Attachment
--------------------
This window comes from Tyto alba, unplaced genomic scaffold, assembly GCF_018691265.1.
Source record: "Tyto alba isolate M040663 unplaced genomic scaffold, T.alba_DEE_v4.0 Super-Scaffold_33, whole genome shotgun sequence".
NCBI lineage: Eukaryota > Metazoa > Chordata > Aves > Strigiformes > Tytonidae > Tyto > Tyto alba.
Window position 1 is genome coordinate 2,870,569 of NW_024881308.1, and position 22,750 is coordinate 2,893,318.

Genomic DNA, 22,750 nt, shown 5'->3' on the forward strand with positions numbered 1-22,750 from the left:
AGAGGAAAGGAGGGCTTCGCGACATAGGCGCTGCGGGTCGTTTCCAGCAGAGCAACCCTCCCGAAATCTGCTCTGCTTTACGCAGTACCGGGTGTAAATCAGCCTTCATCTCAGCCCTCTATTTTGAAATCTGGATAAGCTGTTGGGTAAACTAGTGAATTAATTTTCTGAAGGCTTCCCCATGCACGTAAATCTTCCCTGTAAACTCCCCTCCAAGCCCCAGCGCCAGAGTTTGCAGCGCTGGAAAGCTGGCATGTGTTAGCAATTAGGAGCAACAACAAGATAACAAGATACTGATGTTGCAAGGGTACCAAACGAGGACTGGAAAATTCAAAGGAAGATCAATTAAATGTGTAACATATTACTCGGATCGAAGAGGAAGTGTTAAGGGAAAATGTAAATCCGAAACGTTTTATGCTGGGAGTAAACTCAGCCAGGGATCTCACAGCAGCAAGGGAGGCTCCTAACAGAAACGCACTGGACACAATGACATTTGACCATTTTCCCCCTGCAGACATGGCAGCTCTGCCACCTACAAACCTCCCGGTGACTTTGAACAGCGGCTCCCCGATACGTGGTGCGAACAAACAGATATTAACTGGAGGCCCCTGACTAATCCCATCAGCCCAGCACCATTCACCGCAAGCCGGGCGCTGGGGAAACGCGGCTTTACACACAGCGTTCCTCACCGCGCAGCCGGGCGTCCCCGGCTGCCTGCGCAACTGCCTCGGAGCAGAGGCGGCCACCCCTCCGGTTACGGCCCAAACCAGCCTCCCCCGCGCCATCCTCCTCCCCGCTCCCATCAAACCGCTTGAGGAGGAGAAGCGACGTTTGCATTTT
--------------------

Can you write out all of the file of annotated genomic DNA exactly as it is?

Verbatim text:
This window comes from Tyto alba, unplaced genomic scaffold, assembly GCF_018691265.1.
Source record: "Tyto alba isolate M040663 unplaced genomic scaffold, T.alba_DEE_v4.0 Super-Scaffold_33, whole genome shotgun sequence".
NCBI lineage: Eukaryota > Metazoa > Chordata > Aves > Strigiformes > Tytonidae > Tyto > Tyto alba.
Window position 1 is genome coordinate 2,870,569 of NW_024881308.1, and position 22,750 is coordinate 2,893,318.

Genomic DNA, 22,750 nt, shown 5'->3' on the forward strand with positions numbered 1-22,750 from the left:
AGAGGAAAGGAGGGCTTCGCGACATAGGCGCTGCGGGTCGTTTCCAGCAGAGCAACCCTCCCGAAATCTGCTCTGCTTTACGCAGTACCGGGTGTAAATCAGCCTTCATCTCAGCCCTCTATTTTGAAATCTGGATAAGCTGTTGGGTAAACTAGTGAATTAATTTTCTGAAGGCTTCCCCATGCACGTAAATCTTCCCTGTAAACTCCCCTCCAAGCCCCAGCGCCAGAGTTTGCAGCGCTGGAAAGCTGGCATGTGTTAGCAATTAGGAGCAACAACAAGATAACAAGATACTGATGTTGCAAGGGTACCAAACGAGGACTGGAAAATTCAAAGGAAGATCAATTAAATGTGTAACATATTACTCGGATCGAAGAGGAAGTGTTAAGGGAAAATGTAAATCCGAAACGTTTTATGCTGGGAGTAAACTCAGCCAGGGATCTCACAGCAGCAAGGGAGGCTCCTAACAGAAACGCACTGGACACAATGACATTTGACCATTTTCCCCCTGCAGACATGGCAGCTCTGCCACCTACAAACCTCCCGGTGACTTTGAACAGCGGCTCCCCGATACGTGGTGCGAACAAACAGATATTAACTGGAGGCCCCTGACTAATCCCATCAGCCCAGCACCATTCACCGCAAGCCGGGCGCTGGGGAAACGCGGCTTTACACACAGCGTTCCTCACCGCGCAGCCGGGCGTCCCCGGCTGCCTGCGCAACTGCCTCGGAGCAGAGGCGGCCACCCCTCCGGTTACGGCCCAAACCAGCCTCCCCCGCGCCATCCTCCTCCCCGCTCCCATCAAACCGCTTGAGGAGGAGAAGCGACGTTTGCATTTT